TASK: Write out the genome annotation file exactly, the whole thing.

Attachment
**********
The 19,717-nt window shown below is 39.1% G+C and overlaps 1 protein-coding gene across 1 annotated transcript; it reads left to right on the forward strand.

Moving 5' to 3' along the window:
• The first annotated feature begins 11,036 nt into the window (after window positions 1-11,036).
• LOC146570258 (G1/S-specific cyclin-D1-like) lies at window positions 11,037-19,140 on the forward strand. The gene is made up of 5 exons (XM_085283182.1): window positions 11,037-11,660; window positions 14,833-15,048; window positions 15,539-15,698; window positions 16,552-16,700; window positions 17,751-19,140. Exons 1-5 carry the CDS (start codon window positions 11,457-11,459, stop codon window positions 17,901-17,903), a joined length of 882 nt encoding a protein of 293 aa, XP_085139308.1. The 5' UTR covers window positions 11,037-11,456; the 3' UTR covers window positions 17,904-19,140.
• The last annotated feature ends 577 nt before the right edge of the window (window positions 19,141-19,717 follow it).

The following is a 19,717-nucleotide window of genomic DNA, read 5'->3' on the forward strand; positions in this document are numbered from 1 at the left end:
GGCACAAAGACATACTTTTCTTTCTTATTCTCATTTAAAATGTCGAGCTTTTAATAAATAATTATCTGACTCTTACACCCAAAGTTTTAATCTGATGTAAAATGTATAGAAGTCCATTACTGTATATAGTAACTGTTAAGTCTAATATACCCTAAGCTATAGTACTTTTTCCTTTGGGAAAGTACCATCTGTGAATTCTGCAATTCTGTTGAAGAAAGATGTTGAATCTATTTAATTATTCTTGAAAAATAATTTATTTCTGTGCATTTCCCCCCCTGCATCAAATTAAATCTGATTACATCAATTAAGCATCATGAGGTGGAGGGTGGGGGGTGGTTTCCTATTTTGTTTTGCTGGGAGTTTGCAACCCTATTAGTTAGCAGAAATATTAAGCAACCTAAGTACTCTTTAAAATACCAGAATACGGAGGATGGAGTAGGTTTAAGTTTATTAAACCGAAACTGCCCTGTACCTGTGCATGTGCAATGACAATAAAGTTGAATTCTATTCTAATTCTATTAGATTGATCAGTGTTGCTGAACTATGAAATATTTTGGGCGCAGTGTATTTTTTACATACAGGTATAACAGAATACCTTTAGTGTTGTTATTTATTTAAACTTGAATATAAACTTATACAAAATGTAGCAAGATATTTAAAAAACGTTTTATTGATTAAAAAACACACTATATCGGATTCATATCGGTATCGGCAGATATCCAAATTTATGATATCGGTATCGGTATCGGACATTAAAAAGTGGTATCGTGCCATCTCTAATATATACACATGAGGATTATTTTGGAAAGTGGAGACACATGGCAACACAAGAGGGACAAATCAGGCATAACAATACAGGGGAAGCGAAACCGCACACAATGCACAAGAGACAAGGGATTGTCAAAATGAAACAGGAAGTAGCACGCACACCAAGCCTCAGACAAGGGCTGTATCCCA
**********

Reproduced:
The 19,717-nt window shown below is 39.1% G+C and overlaps 1 protein-coding gene across 1 annotated transcript; it reads left to right on the forward strand.

Moving 5' to 3' along the window:
• The first annotated feature begins 11,036 nt into the window (after window positions 1-11,036).
• LOC146570258 (G1/S-specific cyclin-D1-like) lies at window positions 11,037-19,140 on the forward strand. The gene is made up of 5 exons (XM_085283182.1): window positions 11,037-11,660; window positions 14,833-15,048; window positions 15,539-15,698; window positions 16,552-16,700; window positions 17,751-19,140. Exons 1-5 carry the CDS (start codon window positions 11,457-11,459, stop codon window positions 17,901-17,903), a joined length of 882 nt encoding a protein of 293 aa, XP_085139308.1. The 5' UTR covers window positions 11,037-11,456; the 3' UTR covers window positions 17,904-19,140.
• The last annotated feature ends 577 nt before the right edge of the window (window positions 19,141-19,717 follow it).

The following is a 19,717-nucleotide window of genomic DNA, read 5'->3' on the forward strand; positions in this document are numbered from 1 at the left end:
GGCACAAAGACATACTTTTCTTTCTTATTCTCATTTAAAATGTCGAGCTTTTAATAAATAATTATCTGACTCTTACACCCAAAGTTTTAATCTGATGTAAAATGTATAGAAGTCCATTACTGTATATAGTAACTGTTAAGTCTAATATACCCTAAGCTATAGTACTTTTTCCTTTGGGAAAGTACCATCTGTGAATTCTGCAATTCTGTTGAAGAAAGATGTTGAATCTATTTAATTATTCTTGAAAAATAATTTATTTCTGTGCATTTCCCCCCCTGCATCAAATTAAATCTGATTACATCAATTAAGCATCATGAGGTGGAGGGTGGGGGGTGGTTTCCTATTTTGTTTTGCTGGGAGTTTGCAACCCTATTAGTTAGCAGAAATATTAAGCAACCTAAGTACTCTTTAAAATACCAGAATACGGAGGATGGAGTAGGTTTAAGTTTATTAAACCGAAACTGCCCTGTACCTGTGCATGTGCAATGACAATAAAGTTGAATTCTATTCTAATTCTATTAGATTGATCAGTGTTGCTGAACTATGAAATATTTTGGGCGCAGTGTATTTTTTACATACAGGTATAACAGAATACCTTTAGTGTTGTTATTTATTTAAACTTGAATATAAACTTATACAAAATGTAGCAAGATATTTAAAAAACGTTTTATTGATTAAAAAACACACTATATCGGATTCATATCGGTATCGGCAGATATCCAAATTTATGATATCGGTATCGGTATCGGACATTAAAAAGTGGTATCGTGCCATCTCTAATATATACACATGAGGATTATTTTGGAAAGTGGAGACACATGGCAACACAAGAGGGACAAATCAGGCATAACAATACAGGGGAAGCGAAACCGCACACAATGCACAAGAGACAAGGGATTGTCAAAATGAAACAGGAAGTAGCACGCACACCAAGCCTCAGACAAGGGCTGTATCCCA